Natural interferon production has traditionally involved ammonium chloride treatment of buffy coats to lyse the red blood cells and to isolate the leukocytes, followed by viral stimulation of leukocytes with subsequent large scale harvesting of culture medium. The interferons are then isolated by various precipitation, adsorption, or immuno-affinity techniques.

Despite the use of a variety of purification techniques, the quality, quantity and subtype diversity of the interferons obtained using these methods has remained unsatisfactory. These techniques have generally required tremendous quantities of culture media with processing resulting in a low yield of a product having limited subtype distribution. It is presently believed that the methods described heretofore are unable to achieve easily and economically a sufficiently high recovery rate with a high degree of purity, full functional activity and a full spectrum of natural interferon subtypes. Even immuno-based purification techniques have not produced a full spectrum of type I interferon subtypes because the various subtypes differ in their antigenicity.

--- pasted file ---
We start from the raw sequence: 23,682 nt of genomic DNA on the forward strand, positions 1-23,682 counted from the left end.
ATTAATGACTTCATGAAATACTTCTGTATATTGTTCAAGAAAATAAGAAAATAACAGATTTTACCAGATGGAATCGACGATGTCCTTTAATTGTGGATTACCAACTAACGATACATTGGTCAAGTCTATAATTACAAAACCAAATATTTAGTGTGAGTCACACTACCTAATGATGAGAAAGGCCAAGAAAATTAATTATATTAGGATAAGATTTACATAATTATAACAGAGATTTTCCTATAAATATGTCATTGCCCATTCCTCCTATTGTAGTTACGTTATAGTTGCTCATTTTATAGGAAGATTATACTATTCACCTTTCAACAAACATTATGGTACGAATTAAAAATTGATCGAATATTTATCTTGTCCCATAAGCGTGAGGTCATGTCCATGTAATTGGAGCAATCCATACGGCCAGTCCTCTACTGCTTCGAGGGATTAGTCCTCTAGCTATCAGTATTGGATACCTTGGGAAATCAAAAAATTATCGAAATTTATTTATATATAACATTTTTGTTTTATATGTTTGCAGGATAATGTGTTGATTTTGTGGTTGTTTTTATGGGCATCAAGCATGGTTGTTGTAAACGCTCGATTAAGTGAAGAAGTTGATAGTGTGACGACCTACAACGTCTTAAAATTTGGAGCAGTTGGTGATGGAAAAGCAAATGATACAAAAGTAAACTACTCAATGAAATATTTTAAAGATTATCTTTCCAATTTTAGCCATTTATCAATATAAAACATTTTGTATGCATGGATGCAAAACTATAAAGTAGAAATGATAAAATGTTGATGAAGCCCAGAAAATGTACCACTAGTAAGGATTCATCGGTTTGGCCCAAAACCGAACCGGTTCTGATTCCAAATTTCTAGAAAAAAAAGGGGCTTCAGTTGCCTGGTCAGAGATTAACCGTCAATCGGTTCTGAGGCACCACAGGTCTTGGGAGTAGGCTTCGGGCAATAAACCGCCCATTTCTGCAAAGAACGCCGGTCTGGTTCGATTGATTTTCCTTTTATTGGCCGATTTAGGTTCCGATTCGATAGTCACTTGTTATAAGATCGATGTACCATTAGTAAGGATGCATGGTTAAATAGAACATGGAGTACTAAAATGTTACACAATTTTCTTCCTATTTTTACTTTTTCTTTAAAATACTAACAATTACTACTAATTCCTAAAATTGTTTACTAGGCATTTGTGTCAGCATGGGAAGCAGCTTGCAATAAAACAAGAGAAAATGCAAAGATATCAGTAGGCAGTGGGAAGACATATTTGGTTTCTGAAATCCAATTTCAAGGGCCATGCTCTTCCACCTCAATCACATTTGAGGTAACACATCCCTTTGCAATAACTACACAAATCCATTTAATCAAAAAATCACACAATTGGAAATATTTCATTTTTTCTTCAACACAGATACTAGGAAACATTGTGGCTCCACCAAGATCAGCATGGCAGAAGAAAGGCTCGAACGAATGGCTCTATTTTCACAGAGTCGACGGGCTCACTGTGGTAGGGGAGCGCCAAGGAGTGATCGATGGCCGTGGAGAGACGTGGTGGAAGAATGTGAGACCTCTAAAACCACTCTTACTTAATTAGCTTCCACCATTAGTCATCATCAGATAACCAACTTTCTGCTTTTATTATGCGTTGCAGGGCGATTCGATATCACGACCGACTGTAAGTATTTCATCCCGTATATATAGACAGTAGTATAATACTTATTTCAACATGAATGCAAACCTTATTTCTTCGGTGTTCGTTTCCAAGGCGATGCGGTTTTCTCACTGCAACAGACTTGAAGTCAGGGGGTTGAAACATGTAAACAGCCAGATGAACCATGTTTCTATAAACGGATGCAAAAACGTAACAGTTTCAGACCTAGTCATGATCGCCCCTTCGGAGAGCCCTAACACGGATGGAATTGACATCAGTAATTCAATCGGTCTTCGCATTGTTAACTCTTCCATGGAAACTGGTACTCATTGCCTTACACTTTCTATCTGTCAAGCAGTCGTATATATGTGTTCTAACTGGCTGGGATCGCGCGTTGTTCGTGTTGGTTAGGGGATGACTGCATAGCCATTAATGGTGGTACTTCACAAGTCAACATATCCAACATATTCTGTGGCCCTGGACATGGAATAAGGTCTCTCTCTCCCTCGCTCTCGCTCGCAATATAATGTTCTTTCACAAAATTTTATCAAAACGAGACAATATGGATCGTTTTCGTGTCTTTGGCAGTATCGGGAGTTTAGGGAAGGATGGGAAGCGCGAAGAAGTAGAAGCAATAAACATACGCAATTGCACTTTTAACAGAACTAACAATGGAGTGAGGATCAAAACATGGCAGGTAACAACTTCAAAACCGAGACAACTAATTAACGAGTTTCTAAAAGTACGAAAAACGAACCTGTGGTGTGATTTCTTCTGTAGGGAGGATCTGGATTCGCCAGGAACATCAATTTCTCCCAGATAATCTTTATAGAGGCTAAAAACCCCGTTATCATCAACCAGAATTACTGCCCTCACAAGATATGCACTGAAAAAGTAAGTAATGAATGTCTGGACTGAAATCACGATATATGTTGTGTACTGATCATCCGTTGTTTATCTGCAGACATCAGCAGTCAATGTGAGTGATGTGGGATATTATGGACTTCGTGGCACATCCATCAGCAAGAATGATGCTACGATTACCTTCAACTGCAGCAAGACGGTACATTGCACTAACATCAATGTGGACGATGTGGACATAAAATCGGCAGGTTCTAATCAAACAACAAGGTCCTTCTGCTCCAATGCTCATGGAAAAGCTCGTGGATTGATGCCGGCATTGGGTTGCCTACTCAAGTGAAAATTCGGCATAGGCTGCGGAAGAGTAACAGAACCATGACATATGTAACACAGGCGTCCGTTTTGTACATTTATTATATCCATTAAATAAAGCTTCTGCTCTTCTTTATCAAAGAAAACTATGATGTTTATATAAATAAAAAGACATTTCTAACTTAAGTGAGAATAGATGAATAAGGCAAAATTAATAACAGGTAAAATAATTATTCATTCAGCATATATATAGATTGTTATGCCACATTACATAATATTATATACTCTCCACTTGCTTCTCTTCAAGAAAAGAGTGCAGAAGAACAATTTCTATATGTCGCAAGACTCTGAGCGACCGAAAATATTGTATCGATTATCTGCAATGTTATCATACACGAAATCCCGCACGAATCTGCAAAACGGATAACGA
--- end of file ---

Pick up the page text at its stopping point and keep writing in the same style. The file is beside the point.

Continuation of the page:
One important reason for the low yield of type I interferon from the prior art technicques has been ineffective methods of leukocyte collection, transport, separation, culture and stimulation to secrete interferons. For example, transport mechanisms for whole blood or buffy coats are not optimal for retaining active leukocyte cells, being subject to a wide range of temperatures, high osmolarity, low oxygenation levels and variable transport times. Also, it is believed that lysis of red blood cells with ammonium chloride can greatly reduce the yield of leukocytes, many of which may also be lysed. The remaining leukocytes are osmotically shocked and less effective in their protein synthesis, further reducing the yield of product. Further, the prior art usually employs serum in the culture of leukocytes, which significantly contributes to the resulting contamination of the secreted protein product. The use of viral preparations to induce interferon production also adds a significant source of contaminating material. The prior art has heretofore not addressed these problems.